I enjoy reading — and have tried my hand at writing — historical novels. For many years, as those of you know who’ve been around this site much, I fiddled with a couple of novels set in the American West of the 1800s. I’ve not yet finished one, but I have three that I’ve started and tucked away in virtual file cabinets over the years.
Research is crucial to a good historical novel. When you’re writing something linked to real people, places, and events, you must get the details “right,” as much as possible. Taking creative liberty with those details works out, because you are after all writing fiction. But if you get the details wrong, there are almost always history buffs out there who’ll catch your mistake and let you know about it. (For example, do you happen to know what color Hitler’s eyes were? Take a look at this previous post.)
Most often, novels based in the recent past are filled with anachronistic pitfalls if you aren’t doing careful research. There might be a handful of people reading something set in the 1480s in France; there would be many reading something set in 1999 America. As an example of a such a trap — do you know when plasma televisions were invented and widely marketed? What about something as esoteric as a plasma TV mount? I confess I really don’t understand plasma technology and television mounts in general. And I assure you if you write a story with a scene mentioning plasma televisions and mounts — someone out there will be quick to catch you if you try to fake it and get the time frame wrong.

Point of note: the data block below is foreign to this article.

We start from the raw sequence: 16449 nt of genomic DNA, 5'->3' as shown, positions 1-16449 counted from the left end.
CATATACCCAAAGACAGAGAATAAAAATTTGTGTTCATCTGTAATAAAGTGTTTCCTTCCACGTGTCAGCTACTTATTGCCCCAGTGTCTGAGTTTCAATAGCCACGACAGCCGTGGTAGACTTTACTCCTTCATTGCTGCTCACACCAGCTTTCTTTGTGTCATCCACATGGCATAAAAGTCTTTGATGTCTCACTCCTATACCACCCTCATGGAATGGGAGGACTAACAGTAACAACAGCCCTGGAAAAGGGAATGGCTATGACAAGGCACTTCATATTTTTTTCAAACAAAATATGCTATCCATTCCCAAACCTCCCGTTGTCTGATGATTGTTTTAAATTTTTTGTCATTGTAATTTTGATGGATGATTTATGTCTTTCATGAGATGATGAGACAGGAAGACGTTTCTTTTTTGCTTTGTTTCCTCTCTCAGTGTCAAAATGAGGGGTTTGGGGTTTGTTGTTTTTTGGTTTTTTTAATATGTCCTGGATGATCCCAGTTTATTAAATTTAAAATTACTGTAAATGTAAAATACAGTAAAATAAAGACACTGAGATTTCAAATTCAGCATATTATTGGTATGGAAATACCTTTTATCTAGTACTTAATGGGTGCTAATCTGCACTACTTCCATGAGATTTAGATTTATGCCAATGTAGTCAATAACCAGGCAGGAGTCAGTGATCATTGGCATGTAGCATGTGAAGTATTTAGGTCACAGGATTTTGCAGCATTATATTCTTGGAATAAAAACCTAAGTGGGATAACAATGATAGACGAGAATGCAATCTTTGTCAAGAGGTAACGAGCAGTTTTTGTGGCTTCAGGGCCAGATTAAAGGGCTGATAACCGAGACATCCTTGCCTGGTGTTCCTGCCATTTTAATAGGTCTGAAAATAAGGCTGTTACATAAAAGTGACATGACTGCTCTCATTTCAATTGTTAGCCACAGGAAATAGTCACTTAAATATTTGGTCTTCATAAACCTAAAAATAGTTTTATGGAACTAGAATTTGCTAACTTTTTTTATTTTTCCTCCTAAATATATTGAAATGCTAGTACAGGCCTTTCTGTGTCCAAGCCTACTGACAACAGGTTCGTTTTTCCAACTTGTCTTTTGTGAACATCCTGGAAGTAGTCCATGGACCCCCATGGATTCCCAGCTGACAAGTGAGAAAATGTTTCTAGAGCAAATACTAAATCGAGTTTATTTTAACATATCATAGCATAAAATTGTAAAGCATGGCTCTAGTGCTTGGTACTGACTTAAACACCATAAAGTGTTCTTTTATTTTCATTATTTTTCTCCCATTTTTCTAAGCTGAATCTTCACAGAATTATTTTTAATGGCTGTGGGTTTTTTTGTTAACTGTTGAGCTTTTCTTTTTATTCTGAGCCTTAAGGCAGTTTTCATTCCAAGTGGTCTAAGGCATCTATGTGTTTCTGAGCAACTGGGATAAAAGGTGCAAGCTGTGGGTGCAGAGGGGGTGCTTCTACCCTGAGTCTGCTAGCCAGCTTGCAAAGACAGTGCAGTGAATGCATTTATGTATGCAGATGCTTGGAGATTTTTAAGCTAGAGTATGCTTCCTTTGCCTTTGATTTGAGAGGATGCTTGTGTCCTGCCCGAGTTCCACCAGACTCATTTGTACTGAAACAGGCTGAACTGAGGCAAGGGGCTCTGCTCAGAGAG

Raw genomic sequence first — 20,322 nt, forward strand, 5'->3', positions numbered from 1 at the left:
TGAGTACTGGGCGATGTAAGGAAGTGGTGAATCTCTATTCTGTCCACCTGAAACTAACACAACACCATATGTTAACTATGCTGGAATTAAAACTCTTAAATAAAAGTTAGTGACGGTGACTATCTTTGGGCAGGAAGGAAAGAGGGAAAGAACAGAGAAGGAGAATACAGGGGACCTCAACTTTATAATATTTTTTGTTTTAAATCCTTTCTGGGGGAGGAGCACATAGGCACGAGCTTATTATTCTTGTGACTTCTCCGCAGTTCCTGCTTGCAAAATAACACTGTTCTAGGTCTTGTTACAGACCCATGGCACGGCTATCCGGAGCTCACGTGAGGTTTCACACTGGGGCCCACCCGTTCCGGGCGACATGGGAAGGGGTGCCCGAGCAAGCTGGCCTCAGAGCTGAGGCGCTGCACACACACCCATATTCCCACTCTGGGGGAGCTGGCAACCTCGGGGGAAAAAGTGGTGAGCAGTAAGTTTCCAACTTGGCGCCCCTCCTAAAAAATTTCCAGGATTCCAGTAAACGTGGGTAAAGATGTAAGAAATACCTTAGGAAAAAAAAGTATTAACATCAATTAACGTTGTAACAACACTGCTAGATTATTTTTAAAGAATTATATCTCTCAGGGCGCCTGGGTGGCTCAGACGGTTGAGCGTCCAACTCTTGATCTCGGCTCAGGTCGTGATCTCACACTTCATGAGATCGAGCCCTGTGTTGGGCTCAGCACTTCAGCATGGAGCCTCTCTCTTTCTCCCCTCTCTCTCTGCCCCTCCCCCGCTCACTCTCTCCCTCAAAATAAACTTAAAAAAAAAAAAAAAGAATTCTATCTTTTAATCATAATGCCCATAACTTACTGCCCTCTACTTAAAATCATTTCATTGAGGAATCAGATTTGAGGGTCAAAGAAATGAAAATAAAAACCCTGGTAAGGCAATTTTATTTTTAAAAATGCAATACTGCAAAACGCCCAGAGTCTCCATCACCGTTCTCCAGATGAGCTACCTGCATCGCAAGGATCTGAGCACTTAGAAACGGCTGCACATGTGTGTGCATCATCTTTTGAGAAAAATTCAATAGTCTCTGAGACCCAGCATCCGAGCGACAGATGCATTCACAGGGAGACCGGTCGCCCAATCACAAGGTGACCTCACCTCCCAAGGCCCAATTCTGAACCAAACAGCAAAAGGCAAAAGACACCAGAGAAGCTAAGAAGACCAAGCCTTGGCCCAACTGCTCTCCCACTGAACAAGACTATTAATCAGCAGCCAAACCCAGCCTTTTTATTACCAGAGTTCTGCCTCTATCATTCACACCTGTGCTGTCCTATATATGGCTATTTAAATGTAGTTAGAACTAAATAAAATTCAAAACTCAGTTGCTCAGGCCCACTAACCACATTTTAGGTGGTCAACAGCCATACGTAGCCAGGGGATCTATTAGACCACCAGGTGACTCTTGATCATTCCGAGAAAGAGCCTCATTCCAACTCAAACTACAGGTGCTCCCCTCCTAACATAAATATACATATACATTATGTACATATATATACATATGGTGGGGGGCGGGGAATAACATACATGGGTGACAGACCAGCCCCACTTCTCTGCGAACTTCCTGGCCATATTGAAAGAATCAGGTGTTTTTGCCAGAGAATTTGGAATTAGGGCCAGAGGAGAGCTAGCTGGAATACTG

So do adequate research when you’re writing fiction. Don’t obsess and spend all your time researching and not writing — but do adequate research to get the details right.